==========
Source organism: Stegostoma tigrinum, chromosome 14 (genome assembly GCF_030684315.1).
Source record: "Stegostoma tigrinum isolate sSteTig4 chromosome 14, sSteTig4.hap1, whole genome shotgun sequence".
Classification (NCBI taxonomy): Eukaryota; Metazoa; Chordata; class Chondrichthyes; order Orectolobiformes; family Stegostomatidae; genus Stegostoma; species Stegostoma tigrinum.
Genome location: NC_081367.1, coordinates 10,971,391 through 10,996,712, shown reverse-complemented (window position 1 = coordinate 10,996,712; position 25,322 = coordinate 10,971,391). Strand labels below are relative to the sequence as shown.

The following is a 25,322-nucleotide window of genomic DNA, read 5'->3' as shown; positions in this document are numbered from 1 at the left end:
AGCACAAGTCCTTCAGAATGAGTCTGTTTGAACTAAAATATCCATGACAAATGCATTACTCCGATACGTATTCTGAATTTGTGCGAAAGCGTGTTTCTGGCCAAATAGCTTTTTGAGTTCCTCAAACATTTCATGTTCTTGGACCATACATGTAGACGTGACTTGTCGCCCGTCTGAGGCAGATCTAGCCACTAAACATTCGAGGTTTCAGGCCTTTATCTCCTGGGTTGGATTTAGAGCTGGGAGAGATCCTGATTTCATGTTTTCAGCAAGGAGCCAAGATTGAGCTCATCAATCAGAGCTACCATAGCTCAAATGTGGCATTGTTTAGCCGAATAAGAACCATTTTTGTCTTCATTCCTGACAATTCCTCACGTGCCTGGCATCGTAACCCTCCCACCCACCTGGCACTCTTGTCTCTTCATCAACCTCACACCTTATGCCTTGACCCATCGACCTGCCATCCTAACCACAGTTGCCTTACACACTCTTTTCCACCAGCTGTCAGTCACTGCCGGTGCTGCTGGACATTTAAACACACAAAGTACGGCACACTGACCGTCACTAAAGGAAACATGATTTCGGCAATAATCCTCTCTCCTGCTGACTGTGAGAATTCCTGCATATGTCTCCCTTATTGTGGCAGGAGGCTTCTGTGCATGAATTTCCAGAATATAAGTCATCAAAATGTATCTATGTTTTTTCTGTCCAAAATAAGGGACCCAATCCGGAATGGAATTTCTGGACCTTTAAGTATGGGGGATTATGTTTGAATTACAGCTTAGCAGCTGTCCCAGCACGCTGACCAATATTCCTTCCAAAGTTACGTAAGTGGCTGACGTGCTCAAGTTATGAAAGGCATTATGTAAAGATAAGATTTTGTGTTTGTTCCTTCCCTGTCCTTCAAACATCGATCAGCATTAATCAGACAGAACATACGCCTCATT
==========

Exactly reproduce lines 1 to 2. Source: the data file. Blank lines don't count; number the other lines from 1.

Source organism: Stegostoma tigrinum, chromosome 14 (genome assembly GCF_030684315.1).
Source record: "Stegostoma tigrinum isolate sSteTig4 chromosome 14, sSteTig4.hap1, whole genome shotgun sequence".